Rules governing conflicts of interest in academy trusts are too lax, says report to Select Committee

Janet Downs's picture
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‘Conflicts of interest are common in academy trusts’

Report to Education Select Committee by Institute of Education (IoE), University of London

That’s not really surprising, the IoE said, given that academies were designed to be ‘independent organisations spending public money’. However, there have been a small number of cases where these conflicts have been mismanaged.

Conflicts of interest can occur when:

1Academy trustees or their companies benefit personally from ‘connected-party (or related-party’ transactions;

2Sponsors provide paid services to their academies.

3Trustees attempt to exert inappropriate control on their academies such as the excessive influence of trustees discovered in some Birmingham schools or when sponsors from further education (FE) colleges attempted to close sixth forms in their academies which were in competition with the FE colleges.

4When a Department for Education (DfE) academy ‘broker’ also works for an academy trust.

The IoE recognised most trusts were run by honourable people but, while deliberate fraud was rare, problems occurred when pressure was put on trustees to work quickly (perhaps by growing too fast) within a system governed by lax controls.

Checks and balances governing academies relating to conflicts of interest were ‘still too weak’, the report said. Weaknesses were:

1Academy auditors were not expected to be ‘preventative’. In any case, they may lack sufficient expertise to ‘get under the skin’ of what was happening.

2Some trustees are not following national guidance and/or being lax in mitigating risks. This appears to be more likely in newer, fast-growing trusts.

3Rules governing conflicts of interest and ‘at cost’ requirements are ‘insufficiently robust’.

4Checks to spot when trustees are exerting inappropriate control are ‘almost non-existent’.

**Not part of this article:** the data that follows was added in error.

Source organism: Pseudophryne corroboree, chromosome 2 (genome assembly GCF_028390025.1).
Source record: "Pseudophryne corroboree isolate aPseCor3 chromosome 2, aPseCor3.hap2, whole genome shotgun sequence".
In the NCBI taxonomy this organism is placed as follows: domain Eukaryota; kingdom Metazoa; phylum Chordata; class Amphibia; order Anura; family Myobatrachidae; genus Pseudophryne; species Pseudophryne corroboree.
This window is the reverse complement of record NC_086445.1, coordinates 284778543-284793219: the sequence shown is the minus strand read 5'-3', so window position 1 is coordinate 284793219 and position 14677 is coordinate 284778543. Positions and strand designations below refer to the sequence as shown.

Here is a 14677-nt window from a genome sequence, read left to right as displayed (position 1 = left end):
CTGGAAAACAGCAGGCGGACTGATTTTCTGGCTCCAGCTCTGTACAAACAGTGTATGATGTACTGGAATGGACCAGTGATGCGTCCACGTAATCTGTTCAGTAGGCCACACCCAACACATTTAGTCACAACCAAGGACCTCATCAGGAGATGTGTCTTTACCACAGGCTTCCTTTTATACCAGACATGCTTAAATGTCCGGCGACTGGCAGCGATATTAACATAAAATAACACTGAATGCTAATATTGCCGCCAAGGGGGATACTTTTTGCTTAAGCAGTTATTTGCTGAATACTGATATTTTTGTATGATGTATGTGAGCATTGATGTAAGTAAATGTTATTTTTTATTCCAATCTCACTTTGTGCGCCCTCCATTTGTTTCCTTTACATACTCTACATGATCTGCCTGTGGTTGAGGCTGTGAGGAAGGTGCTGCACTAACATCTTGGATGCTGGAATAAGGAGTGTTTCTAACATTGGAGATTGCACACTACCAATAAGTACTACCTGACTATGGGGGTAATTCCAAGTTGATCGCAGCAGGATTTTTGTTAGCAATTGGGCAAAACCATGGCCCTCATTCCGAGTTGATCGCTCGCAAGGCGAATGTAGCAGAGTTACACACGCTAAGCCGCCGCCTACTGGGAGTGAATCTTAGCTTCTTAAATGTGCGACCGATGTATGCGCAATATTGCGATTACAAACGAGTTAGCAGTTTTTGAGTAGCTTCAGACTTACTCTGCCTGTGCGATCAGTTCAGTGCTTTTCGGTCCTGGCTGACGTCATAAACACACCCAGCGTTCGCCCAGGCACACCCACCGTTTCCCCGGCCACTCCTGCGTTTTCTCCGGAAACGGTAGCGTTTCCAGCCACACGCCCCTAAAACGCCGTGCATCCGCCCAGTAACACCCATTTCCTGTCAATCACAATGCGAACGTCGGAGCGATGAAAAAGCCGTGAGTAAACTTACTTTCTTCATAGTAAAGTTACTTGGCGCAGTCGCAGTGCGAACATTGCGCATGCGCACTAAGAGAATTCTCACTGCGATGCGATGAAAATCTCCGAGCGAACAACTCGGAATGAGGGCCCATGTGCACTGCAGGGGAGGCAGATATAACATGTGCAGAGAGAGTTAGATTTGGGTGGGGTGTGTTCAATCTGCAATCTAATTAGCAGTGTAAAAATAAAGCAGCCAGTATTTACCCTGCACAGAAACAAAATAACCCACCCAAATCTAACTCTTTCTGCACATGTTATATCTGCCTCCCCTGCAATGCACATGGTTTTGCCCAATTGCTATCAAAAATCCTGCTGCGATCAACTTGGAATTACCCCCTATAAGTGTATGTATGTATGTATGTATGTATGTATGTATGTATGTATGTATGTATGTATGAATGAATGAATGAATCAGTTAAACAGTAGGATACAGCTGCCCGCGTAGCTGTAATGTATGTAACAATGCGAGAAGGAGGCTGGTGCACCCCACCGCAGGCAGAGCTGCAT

Researchers found a ‘significant minority’ of the sampled trusts had not published their accounts as required. These trusts included the Harris Federation which did not respond to researchers’ request to provide accounts. Researchers also found that evidence showing competitive tendering had taken place was hard to find – it did not appear this requirement was being monitored either by auditors or the Education Funding Agency (EFA). Academy trusts are supposed to report on whether they provide Value for Money but the researchers’ survey of annual reports suggested the Value for Money statements were ‘largely meaningless’ (PR spin, in other words).

Although academy sponsors and chains are allowed to provide services to their academies as long as they are provided on an ‘at cost’ basis, no external organisation was assessing whether such purchases were really ‘at cost’. A large amount of taxpayers’ money was being paid to academy trustees, their companies and their trading arms via the ‘at cost’ route.

Several interviewees told the IoE they had no confidence in either the EFA or Ofsted to guard against conflicts of interest. Interviewees lacked hope that the new Regional Commissioners could address these issues. There was a broad sense that the academy system lacked transparency and was ‘overly politicised, from the top down’. Researchers received a ‘strong message’ from interviewees that some Heads are more favoured by ministers than others – ministers and senior DfE figures were still associated with or on academy trust boards. This might result in civil servants giving favoured schools ‘preferential treatment’.